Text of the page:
Brigid was never like the other children. She was always considered a “daydreamer” and she was always someone who would stand up to a bully when others would hesitate. Unfortunately, this would often attract more bullies include those in positions of authority. In High School, Brigid suffered a traumatic brain injury that both erased her memories, skills, and added a layer of complicated medical issues to her life. The doctors said she would never walk, complete school, or be “normal” again.
Brigid and her mother politely disagreed with the doctors.
Two years later Brigid walked with her graduating class and went on to Cornell College in Iowa. There, she majored in Psychology with an emphasis in Theater since most of her scripts come from movies or television shows. Just like any other student, she had her own unique set of challenges in the college atmosphere. While in College, she worked as a Resident Assistant for two years and acted as a mentor for the community. She left her college an active award winning mental health club, a peer support network for incoming students on the spectrum as well as more educated staff members, peers, and professionals.
While in College she continued to give presentations on Autism and being a female on the spectrum on the local, national, and international level. After college, she moved to Maine and took a brief hiatus until disability work quickly summoned her back. She began working as an in home support worked which allowed her to see the systematic problems facing the disability population. Seeing very specific support needs, she revitalized her involvement in advocacy and policy changes. In 2015, she was appointed a member of the Autism Society of Maine board of Directors and is currently the co-chair of the educational committee.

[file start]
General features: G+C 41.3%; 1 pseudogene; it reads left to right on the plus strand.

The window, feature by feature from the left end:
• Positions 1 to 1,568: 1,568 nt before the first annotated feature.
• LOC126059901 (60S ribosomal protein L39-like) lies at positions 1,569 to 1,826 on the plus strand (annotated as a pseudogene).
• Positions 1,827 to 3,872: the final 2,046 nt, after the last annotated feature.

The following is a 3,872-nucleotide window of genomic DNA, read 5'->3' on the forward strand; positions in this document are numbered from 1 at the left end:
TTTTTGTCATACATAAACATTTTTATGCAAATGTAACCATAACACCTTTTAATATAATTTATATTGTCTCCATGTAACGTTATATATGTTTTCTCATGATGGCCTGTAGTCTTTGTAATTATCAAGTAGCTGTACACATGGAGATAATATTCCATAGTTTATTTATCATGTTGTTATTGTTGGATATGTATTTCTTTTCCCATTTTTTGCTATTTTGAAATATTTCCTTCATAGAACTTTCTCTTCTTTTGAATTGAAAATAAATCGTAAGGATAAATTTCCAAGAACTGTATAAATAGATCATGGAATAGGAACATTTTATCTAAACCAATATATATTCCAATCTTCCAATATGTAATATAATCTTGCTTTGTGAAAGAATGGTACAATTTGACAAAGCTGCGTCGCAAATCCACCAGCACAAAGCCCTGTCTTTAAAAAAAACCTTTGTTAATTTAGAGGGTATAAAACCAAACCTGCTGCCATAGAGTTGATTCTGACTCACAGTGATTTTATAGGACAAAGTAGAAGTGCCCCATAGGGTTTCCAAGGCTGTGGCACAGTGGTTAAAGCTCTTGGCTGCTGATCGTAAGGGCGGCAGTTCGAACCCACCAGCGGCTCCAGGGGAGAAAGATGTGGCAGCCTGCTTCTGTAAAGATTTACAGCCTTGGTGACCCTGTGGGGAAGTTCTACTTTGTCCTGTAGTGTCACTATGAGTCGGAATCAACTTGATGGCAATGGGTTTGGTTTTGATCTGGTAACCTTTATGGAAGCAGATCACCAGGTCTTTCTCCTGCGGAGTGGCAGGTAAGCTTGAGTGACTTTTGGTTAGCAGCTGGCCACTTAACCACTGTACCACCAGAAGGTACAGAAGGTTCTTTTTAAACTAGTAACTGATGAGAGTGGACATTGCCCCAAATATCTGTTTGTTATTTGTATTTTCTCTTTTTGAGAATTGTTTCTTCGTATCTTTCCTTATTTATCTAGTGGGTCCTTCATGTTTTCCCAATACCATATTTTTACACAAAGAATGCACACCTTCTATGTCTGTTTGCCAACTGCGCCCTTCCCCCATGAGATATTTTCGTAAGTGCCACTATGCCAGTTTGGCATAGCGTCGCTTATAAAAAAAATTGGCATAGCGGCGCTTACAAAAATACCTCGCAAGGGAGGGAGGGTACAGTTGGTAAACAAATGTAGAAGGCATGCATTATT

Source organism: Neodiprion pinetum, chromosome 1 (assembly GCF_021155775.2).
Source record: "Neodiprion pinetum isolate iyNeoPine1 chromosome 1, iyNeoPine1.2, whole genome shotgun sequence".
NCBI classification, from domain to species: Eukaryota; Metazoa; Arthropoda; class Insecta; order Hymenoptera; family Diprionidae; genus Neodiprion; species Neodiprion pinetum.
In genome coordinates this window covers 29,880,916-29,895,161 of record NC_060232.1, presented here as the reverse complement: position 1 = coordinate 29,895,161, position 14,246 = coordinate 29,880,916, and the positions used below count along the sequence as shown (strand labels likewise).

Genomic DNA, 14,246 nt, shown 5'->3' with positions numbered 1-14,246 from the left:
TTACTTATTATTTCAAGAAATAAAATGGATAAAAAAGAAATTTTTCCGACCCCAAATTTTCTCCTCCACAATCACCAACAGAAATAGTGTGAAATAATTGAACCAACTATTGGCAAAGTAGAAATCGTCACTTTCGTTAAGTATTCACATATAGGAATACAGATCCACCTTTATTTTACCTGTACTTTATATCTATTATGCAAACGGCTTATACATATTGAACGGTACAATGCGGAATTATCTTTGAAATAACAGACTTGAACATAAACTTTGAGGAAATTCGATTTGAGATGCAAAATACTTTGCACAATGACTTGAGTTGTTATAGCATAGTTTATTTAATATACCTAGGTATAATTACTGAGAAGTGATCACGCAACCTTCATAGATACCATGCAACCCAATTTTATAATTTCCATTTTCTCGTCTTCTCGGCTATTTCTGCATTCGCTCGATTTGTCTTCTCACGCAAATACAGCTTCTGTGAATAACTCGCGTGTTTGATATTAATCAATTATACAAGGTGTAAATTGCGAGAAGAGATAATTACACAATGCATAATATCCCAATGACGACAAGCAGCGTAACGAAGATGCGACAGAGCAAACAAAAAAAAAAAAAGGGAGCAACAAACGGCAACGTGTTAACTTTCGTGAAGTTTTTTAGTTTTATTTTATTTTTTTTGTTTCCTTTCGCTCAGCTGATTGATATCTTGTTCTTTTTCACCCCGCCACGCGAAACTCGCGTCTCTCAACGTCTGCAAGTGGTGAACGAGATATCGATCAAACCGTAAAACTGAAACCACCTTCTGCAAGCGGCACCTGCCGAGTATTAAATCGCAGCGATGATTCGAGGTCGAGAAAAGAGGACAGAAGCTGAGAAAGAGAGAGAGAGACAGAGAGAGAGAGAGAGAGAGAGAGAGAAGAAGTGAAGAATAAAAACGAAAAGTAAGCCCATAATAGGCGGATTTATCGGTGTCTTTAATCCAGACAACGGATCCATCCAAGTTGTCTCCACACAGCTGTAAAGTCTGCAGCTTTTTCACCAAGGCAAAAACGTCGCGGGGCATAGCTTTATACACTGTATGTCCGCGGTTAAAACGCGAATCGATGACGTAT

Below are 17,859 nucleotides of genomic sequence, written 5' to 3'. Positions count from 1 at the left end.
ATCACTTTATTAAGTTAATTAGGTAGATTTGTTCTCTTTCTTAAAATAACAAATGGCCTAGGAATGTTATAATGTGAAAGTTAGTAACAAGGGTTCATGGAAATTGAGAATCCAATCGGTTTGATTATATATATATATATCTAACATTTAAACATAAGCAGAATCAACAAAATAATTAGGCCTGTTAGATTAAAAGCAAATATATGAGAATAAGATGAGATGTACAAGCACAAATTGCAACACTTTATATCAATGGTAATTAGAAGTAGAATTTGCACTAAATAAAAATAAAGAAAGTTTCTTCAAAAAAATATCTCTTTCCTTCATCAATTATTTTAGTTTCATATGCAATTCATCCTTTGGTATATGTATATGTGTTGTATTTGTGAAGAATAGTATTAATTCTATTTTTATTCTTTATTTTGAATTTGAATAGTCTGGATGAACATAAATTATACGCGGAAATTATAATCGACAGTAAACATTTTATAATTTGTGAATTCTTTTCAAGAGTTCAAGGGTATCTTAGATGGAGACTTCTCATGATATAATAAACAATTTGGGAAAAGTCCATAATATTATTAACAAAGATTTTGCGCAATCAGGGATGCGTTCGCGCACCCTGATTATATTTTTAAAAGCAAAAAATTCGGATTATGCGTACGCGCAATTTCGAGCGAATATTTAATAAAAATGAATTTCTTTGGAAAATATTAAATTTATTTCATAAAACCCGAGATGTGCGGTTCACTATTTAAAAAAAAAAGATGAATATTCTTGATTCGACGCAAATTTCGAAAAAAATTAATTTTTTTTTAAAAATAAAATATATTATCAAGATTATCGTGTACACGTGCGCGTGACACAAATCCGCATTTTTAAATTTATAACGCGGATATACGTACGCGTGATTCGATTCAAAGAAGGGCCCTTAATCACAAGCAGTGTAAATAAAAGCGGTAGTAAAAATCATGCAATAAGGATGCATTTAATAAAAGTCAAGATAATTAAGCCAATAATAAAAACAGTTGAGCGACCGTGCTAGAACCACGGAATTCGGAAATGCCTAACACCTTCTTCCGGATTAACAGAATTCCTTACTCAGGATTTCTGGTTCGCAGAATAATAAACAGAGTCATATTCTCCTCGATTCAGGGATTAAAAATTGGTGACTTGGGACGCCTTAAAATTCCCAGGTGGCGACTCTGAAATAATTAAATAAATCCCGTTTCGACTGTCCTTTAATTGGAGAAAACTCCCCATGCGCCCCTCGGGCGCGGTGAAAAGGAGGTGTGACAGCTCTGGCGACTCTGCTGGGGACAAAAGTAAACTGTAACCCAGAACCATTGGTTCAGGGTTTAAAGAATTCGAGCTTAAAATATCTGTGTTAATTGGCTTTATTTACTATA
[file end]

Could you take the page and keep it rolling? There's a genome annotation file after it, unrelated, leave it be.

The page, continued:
Brigid also works as part of the Healthcare Transitions Research Network for Autism Spectrum Disorders to address the gap in supports, employment, and opportunities for those individuals both transitioning out of high school or building their lives after high school.
Always with a sense of humor and optimism, Brigid continues to impact audiences with her presentations. She promotes the concept of Universal Design, or accessibility for all. By not just focusing on benefiting the Autism community, but all communities, she adapts strategies used by other groups seeking advocacy and equal rights.
Currently Brigid can be found living in Portland, Maine. She is working as a Direct Support Professional providing her peers with resources to live the full lives they want and deserve. In her “free time” Brigid also performs as Brigid Sinclair with an award winning Vaudeville Troupe and a separate all female fire troupe. She plays with fire and spins things to help her regulate.